(HOST) For a short time during the 19th century, Vermont was the center of the paranormal universe. Commentator Joe Citro joins us today to tell us of a new novel about that era.
(CITRO) Longtime listeners have heard me talk about one of Vermont’s most vexing bits of paranormal lore: the incidents at the Eddy Brothers farmhouse in Chittenden. During the late 19th century, the heyday of American Spiritualism, folks traveled from all over the world to witness full-body manifestations of phantoms in the Eddy’s seance room. People recognized – sometimes dialogued with – the ghosts of long dead friends and relatives.
Was it legit? Clever trickery? Or maybe something else? Investigators visited, but couldn’t agree whether the Eddys were villains or visionaries?
1874 saw Vermont’s first official ghostbusting. Henry Steel Olcott, lawyer, detective, and journalist from New York, remained in Chittenden for 10 weeks. In some ways, those were probably the 10 most exiting weeks in Vermont history. Now, Burlington author Greg Guma has written a historical novel that fictionalizes the events of that exciting time. It is titled Spirits of Desire, which makes it sound for all the world like a romance novel. But don’t be fooled. What Mr. Guma has given us is a fascinating portrayal not only of the Eddys and Col. Olcott, but of the times that made such characters possible.
Like E. L. Doctrow’s novel Ragtime, Spirits of Desire is a story that plays out against a tapastry of social, intellectual, religious, political and scientific forces. In the microcosm of the Eddy farmhouse we meet Col. Olcott, a scientist looking for spiritual truth, Theodore Noyes, son of Perfectionist John Humphrey Noyes, who has wearied of his father’s utiopian aspirations, and Dr. George Beard, the villain of the piece, who would go to any ends to debunk spiritual reality.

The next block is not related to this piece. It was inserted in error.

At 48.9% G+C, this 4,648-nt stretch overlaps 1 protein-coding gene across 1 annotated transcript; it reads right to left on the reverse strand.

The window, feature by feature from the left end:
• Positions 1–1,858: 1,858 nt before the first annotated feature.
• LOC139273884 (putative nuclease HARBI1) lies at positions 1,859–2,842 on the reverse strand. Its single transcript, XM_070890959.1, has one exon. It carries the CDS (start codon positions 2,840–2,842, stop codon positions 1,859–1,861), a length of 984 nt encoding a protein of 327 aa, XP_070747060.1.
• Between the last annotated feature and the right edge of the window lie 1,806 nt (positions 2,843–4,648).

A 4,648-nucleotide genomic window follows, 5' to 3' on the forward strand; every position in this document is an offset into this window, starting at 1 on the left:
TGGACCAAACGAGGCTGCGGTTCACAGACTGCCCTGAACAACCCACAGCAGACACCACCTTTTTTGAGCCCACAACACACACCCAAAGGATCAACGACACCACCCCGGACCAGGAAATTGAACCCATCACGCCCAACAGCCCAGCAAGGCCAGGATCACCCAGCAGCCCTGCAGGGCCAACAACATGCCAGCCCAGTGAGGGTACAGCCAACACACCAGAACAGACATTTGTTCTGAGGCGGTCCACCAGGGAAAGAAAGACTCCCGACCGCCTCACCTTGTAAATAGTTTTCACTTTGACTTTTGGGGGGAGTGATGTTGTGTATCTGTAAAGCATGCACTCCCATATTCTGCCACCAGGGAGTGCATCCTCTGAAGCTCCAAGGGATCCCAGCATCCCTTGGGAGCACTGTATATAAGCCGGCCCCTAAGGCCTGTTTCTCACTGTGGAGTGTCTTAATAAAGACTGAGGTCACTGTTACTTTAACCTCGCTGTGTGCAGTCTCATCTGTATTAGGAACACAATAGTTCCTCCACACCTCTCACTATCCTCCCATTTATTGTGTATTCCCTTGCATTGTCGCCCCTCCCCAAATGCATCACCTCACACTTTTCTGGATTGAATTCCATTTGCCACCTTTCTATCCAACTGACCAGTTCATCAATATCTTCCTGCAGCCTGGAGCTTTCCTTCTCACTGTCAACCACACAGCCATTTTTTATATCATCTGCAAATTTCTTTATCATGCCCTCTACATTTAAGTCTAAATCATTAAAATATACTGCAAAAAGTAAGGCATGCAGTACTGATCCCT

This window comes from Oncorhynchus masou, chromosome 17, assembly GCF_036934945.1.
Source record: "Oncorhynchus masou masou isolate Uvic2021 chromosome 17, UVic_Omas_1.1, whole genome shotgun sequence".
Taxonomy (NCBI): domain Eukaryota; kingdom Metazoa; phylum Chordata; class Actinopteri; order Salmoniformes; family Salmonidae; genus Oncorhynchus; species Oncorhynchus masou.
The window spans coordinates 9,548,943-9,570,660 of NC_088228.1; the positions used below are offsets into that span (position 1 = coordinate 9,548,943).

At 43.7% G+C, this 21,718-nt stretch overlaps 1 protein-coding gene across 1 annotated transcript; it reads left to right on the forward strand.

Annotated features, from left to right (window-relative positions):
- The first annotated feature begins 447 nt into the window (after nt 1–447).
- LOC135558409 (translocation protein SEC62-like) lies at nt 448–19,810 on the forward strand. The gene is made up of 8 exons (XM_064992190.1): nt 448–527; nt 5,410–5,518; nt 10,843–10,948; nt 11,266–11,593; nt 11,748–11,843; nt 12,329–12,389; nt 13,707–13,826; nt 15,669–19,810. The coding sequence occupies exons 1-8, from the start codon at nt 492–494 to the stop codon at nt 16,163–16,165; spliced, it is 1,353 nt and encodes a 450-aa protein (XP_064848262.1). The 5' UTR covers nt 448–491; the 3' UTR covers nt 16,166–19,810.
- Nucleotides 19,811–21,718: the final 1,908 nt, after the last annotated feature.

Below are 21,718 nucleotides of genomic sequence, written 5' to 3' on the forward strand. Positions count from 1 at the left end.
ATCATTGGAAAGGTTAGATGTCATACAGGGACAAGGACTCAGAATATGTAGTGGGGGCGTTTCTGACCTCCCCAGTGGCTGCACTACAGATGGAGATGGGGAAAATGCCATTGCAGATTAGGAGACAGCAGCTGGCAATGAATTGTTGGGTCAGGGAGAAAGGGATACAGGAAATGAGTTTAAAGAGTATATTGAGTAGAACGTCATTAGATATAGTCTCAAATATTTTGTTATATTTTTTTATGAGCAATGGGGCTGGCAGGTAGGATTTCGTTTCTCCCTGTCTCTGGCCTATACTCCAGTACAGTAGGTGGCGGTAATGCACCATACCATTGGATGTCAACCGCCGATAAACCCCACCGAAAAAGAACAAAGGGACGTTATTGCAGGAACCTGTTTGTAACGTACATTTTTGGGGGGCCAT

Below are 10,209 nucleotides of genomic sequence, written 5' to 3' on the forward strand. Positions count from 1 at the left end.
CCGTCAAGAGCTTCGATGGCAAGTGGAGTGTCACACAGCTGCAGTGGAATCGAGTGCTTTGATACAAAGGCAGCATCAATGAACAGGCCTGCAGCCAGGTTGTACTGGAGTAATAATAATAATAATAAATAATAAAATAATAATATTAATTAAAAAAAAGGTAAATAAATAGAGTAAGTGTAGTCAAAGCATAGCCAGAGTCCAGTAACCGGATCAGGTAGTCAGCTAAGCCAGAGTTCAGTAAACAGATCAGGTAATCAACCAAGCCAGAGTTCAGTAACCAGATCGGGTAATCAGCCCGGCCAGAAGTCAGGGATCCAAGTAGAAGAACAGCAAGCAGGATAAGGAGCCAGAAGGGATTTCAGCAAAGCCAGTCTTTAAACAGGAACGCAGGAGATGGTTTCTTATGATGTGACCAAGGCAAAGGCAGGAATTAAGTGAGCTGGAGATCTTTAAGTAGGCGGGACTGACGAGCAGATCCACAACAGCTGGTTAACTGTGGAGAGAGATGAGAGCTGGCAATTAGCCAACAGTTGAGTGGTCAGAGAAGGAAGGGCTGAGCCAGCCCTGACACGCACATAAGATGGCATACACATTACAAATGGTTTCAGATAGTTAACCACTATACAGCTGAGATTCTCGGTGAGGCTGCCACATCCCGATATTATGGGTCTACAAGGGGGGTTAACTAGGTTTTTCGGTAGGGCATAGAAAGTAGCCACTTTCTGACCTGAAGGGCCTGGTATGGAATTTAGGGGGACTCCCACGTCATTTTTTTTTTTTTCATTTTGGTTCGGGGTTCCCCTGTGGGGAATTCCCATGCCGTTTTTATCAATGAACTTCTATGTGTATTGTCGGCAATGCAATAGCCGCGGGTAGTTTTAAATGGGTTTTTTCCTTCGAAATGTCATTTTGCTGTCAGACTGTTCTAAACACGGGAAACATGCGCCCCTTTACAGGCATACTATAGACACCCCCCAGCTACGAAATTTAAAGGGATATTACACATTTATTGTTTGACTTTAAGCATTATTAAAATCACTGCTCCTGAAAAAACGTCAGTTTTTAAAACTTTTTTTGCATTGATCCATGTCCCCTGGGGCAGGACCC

Perhaps the star of the book is Russian occultist Helena Blavatsky, a charismatic character who may be the only one who really understands what’s happening at Chittenden. She also understands the risks involved in the Eddys seances and in mediumship in general.
Because this is a novel – and a good one – I don’t want to give away too much. Suffice it to say that Mr. Guma has done a fine job of bringing these characters and their fascinating epoch to life.
But has he brought the Eddy spirits to life as effectively? Readers will have to judge for themselves. A lot depends on which version of reality you ascribe to. Ultimately, Col. Olcott and Madam Blavatsky went off to New York to found the Theosophical Society. So, for the most part, the reality of the book is the reality of the Theosophist. They believed that evil exists as a product of human desires.
So that may give you some hint about the book’s title and story: Spirits of Desire, by Greg Guma, the first and only novel about Vermont’s enigmatic Eddys.
This is Joe Citro.
Novelist Joe Citro is a native Vermonter. He lives in Burlington.